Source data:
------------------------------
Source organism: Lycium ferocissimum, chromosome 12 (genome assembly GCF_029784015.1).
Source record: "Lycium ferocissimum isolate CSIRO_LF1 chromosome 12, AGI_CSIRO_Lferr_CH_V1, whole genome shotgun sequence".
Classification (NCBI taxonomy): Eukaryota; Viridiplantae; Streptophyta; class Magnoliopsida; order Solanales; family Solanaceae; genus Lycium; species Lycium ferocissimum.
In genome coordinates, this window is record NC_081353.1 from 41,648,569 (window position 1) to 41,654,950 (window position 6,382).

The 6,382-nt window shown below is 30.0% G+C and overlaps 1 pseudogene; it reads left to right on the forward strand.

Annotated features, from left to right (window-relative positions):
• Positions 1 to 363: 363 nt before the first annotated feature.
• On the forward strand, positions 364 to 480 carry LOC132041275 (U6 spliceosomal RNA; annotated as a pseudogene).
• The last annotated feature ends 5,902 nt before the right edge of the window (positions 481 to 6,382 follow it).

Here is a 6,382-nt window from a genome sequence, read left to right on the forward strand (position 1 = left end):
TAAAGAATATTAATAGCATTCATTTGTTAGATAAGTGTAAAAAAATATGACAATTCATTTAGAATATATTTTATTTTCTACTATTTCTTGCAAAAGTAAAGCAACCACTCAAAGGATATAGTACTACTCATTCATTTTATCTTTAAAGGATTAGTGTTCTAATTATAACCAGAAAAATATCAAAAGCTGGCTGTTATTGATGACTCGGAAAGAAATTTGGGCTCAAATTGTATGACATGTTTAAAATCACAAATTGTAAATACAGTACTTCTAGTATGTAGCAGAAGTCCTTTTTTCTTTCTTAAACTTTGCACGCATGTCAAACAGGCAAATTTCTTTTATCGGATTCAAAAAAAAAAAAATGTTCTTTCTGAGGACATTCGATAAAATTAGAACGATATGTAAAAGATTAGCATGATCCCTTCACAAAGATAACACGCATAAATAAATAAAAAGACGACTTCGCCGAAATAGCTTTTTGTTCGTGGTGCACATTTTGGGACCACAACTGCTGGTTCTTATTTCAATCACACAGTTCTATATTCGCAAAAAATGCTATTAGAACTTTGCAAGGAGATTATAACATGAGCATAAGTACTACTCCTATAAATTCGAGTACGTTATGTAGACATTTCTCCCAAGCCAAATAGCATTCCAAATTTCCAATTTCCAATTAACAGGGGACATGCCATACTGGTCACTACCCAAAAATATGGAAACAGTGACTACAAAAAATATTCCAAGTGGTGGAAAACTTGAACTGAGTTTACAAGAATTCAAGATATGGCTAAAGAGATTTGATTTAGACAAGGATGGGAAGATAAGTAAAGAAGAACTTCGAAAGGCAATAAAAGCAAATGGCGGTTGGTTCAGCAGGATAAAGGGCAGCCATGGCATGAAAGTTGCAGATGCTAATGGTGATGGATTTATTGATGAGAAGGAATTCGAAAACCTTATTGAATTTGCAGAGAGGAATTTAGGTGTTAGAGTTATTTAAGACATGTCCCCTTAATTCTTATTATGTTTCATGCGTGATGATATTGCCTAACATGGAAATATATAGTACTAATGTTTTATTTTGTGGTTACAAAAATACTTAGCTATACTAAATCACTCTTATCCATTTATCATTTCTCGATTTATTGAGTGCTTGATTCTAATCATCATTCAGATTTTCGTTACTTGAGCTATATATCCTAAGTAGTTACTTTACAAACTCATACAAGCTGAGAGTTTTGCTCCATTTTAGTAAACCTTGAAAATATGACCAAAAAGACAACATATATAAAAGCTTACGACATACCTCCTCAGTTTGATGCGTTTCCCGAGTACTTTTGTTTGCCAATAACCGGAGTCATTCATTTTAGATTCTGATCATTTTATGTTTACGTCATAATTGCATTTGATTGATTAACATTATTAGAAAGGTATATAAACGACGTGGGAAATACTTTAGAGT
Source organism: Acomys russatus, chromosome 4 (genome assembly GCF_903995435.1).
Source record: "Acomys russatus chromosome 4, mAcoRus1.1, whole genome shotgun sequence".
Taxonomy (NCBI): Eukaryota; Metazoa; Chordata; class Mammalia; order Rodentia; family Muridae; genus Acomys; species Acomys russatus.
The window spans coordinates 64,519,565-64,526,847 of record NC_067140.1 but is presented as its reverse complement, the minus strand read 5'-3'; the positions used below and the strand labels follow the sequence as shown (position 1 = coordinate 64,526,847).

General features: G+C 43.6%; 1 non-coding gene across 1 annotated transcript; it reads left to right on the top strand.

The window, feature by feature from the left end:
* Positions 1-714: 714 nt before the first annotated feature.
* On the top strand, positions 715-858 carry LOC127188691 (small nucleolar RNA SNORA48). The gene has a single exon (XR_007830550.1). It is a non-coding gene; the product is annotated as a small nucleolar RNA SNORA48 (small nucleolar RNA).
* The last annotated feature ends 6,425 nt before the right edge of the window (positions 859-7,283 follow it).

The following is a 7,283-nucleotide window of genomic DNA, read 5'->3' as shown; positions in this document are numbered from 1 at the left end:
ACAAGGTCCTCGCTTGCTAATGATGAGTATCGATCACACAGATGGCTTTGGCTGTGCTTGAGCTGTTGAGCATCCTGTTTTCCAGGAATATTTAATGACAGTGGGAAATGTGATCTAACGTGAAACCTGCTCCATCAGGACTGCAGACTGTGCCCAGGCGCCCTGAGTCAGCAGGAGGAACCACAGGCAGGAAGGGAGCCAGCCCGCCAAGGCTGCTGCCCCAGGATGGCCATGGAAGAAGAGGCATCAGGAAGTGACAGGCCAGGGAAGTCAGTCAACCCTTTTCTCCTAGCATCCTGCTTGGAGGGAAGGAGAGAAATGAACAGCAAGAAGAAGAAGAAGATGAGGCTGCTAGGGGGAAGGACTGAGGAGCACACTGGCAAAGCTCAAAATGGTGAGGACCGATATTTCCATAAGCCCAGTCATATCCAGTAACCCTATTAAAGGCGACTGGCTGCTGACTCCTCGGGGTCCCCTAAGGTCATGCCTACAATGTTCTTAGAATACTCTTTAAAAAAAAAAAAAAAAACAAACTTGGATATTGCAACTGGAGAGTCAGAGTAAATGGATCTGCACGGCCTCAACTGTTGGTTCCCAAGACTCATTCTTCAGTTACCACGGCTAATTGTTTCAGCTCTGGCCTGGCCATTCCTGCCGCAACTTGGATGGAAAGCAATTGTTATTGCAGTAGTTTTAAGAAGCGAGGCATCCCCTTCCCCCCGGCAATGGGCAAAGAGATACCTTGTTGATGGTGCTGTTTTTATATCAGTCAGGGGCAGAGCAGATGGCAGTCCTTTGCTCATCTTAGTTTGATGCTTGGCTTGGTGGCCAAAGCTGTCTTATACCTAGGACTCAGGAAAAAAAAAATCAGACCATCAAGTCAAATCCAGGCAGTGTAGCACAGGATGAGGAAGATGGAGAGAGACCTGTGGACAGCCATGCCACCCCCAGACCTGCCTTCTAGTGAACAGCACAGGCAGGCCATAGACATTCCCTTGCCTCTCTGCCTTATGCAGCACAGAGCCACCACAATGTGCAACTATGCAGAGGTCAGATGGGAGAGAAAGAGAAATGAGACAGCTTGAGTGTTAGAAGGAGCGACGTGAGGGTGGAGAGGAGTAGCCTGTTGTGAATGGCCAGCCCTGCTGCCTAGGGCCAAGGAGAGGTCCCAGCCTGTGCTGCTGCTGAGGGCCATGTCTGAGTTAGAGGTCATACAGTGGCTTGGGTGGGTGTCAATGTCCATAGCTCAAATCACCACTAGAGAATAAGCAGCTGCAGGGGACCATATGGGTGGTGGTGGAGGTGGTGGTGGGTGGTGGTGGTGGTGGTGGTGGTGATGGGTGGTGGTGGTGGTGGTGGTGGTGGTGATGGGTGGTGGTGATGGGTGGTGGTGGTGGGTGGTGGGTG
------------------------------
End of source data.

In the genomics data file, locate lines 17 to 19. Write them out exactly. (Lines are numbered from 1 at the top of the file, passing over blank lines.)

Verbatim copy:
The window, feature by feature from the left end:
* Positions 1-714: 714 nt before the first annotated feature.
* On the top strand, positions 715-858 carry LOC127188691 (small nucleolar RNA SNORA48). The gene has a single exon (XR_007830550.1). It is a non-coding gene; the product is annotated as a small nucleolar RNA SNORA48 (small nucleolar RNA).